It is truly wonderful when relatives live together in peace. It is as beautiful as olive oil poured on Aaron's head and running down his beard and the collar of his robe. It is like the dew from Mount Hermon, falling on Zion's mountains, where the LORD has promised to bless his people with life forevermore. - Psalm 133
As I left my brother Geoff's house, Monday afternoon, the conversation went something like this:
- Geoff: "I want you to continue writing about this. But maybe this time, instead of "one more post about the guy with cancer," you could reflect about how the process impacts relationships?"
- Me: "I'm way ahead of you; it's already been working its way around in my head. Now I've got to figure out how to say it."
Interestingly, this part of the conversation turns out to be an extension of Monday's post about relationships being defined by love. Because love is the only context in which to properly live in community, and to begin to understand and practice the idea of this "Life-Charged Life" that's always at the back of my mind.
Hospice Family Meeting: Part of the way hospice takes care of patients is to take care of the family. Consequently, while not required, a family meeting with the hospice social worker is an important element of the process.
So yesterday, at my brother's little house in Bradenton, four of us gathered to talk with Mary-K. Geoff, Hannah (his only child), our mum (Grace), and me.
The most important item on the agenda was to put all the cards on the table. We needed to move forward from this moment with everyone in possession of the same information, aware of the same facts, on the same page when it comes to how we interpret those facts, and going home with the same set of documents (Living Will, DNR, Medical surrogacy etc).
Transparency is also a must. My brother did a good job of making sure that everyone knows about his hopes, his fears, his concerns, his plans, his desires, his decisions. After that we all needed to express how we felt about what he said. Then each one of us needed to make sure that we understood one another's feelings about all this.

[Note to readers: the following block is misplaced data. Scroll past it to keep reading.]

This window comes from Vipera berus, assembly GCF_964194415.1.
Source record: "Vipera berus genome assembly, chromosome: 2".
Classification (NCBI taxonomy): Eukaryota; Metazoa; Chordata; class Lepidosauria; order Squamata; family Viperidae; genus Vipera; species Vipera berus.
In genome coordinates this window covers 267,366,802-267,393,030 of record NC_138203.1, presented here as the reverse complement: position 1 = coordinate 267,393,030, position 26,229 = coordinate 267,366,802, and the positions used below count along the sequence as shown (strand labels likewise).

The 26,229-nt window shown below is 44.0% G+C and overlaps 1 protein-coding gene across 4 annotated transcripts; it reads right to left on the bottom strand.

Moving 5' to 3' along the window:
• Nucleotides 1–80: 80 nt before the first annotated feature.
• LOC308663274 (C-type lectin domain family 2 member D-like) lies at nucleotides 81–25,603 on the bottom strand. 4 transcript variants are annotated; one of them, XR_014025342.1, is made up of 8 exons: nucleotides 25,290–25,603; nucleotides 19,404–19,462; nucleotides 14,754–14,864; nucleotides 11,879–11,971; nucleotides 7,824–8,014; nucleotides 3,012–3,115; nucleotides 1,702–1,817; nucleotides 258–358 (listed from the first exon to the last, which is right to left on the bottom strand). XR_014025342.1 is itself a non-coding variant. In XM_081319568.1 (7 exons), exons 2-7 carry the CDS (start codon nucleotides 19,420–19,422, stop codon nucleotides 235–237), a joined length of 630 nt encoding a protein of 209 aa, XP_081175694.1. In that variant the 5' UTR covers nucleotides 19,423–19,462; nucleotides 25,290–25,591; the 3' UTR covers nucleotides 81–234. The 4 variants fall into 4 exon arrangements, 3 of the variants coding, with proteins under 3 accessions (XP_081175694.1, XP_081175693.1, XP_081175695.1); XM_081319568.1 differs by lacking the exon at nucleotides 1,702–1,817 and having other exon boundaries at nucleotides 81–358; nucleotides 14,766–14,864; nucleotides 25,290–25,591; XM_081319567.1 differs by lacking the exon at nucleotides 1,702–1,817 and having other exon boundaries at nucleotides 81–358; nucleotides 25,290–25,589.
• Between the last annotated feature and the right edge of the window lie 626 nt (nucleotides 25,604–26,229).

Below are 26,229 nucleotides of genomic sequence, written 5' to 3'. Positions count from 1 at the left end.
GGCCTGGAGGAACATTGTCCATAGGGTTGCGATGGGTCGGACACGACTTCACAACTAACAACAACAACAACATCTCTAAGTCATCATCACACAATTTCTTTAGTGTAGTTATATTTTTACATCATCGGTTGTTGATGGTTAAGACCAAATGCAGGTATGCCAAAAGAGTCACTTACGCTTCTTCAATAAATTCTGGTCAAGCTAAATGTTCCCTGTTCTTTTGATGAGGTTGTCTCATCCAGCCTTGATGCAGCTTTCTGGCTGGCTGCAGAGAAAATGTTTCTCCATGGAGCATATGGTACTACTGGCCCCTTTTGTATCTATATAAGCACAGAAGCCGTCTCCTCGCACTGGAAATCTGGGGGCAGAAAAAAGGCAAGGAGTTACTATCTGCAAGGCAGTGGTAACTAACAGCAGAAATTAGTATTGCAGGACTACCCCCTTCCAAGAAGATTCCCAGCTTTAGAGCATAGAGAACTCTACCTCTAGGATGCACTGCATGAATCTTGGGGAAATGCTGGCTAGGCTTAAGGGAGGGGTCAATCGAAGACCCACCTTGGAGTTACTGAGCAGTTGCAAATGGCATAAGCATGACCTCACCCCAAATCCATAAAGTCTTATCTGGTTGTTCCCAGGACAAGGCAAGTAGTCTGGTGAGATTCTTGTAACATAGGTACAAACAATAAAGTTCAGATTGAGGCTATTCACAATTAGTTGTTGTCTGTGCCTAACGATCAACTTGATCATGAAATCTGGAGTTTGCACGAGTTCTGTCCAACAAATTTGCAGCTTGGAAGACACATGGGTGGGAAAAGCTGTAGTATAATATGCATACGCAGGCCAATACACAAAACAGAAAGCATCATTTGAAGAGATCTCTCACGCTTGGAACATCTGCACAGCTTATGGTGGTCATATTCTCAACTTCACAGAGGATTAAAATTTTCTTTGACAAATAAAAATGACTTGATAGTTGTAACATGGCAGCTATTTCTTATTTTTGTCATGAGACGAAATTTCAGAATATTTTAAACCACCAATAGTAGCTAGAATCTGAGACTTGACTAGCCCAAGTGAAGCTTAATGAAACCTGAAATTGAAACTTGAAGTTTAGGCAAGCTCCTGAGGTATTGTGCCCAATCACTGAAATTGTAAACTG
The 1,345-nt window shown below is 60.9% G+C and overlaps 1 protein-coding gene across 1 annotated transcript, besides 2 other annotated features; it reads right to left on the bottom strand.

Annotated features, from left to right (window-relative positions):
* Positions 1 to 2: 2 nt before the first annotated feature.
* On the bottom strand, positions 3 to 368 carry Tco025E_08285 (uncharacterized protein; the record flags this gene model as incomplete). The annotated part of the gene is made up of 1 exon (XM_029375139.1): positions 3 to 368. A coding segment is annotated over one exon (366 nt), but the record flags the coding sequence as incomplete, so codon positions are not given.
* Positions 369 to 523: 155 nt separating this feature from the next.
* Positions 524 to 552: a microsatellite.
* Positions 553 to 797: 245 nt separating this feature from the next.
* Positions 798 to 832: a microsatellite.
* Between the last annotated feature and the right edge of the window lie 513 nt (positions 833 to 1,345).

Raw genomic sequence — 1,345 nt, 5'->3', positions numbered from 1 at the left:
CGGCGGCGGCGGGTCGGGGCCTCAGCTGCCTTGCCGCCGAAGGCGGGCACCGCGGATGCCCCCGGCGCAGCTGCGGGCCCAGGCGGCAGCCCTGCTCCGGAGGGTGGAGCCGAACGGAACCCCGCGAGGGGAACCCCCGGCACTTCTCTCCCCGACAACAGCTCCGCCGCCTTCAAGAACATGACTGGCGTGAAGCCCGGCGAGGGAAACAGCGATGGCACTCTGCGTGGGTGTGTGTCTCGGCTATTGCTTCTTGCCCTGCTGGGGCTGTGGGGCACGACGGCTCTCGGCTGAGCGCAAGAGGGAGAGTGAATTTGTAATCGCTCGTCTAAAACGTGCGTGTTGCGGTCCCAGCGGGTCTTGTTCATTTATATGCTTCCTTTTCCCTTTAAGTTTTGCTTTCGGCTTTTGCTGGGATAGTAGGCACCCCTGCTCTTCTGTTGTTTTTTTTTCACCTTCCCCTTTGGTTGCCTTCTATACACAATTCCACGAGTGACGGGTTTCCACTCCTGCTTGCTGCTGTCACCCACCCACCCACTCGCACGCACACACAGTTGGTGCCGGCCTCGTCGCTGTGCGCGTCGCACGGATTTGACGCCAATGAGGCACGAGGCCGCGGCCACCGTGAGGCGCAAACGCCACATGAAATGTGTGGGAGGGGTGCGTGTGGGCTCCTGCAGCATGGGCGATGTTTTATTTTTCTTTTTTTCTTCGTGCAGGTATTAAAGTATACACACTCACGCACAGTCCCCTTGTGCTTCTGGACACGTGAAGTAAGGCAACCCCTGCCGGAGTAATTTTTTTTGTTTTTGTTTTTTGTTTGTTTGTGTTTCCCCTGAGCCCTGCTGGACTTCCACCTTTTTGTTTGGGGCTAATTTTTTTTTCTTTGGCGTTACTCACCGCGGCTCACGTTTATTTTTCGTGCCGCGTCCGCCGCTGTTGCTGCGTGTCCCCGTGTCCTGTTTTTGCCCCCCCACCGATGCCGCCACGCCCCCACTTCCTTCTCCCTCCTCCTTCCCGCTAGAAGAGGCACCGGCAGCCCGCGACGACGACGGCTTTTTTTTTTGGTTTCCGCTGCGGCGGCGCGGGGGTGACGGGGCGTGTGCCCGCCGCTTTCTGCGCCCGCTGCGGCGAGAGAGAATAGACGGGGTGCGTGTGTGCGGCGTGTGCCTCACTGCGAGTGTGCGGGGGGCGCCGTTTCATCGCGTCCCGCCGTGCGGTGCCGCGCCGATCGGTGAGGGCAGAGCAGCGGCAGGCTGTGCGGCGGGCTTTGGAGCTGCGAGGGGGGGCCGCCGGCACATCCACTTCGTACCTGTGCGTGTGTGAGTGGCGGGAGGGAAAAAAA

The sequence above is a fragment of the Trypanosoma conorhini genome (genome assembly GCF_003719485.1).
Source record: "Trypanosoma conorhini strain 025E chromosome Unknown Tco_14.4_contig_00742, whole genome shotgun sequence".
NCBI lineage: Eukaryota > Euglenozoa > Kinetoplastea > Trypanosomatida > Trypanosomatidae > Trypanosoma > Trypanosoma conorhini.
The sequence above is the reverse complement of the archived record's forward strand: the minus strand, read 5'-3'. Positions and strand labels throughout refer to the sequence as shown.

Active listening: I can't stress enough how important it is to posses and to practice active-listening skills. As much as we love one-another, and as committed we all are to Geoff's comfort and well-being, what we hear is still filtered through our own personal wants, understandings, needs, fears, theologies, issues, preconceived ideas and the individual agendas we tote into the room with us.
Consequently, it took a while for Geoff and Hannah to actually hear to the heart of what the other was saying. But, and this is the important thing, they did manage to burrow through the assumptions and the presumptions and the misunderstandings until they were able to look - with clarity - into one another's hearts and see that they were, after all, talking about the same thing.
PROCESS: But this is a process. Relationships are - by definition - a constant work in progress. If we love one-another enough to want to occupy one another's hearts, then we must be willing to listen and always be open to the possibility that we are wrong (and we very often are)... because good communication is inevitably a series of approximations that lead closer and closer to the heart.
I'm talking, as you can guess, about more than hospice family meetings where we know we're dealing with limited time. I'm talking about marriages, families, churches, friendships and more.
ON THE CLOCK: We're all dealing with the possibility of limited time.
Life is a "chronos" experience, faith lives in the realm of "kairos," and there's a lot of overlap. But we have the opportunity to know one-another with greater clarity and on a deeper level now, in the chronos that we have. Husbands. Wives. Children. Friends. Church members. Brothers and sisters. Neighbors.
Honesty is key to real relationship. But - and this is HUGE - if we close someone down because we just know we have them all figured out; if we insist we understand a friend or a lover's motives (or other Christians... or people we disagree with politically... or ___...) and refuse to be willing to be wrong; if we judge rather than listen, presume rather than learn, and limit access to the truth about our hopes and dreams... then we have effectively closed the door on the possibility of genuine love.
According to Mary K, our hospice social worker, many families simply can't engage this kind of conversation about death - and that's largely because they also fail to have any real conversations about life. That's sad on many levels.
INVEST: Here's the "take-away" from today's conversation (if you have stayed with the post this far in): We're all "on the clock" in one way or another. Relationships are the key to "The Life-Charged Life," and if we fail to invest in those relationships, we will both live and die in the most complete - and unnecessary - poverty.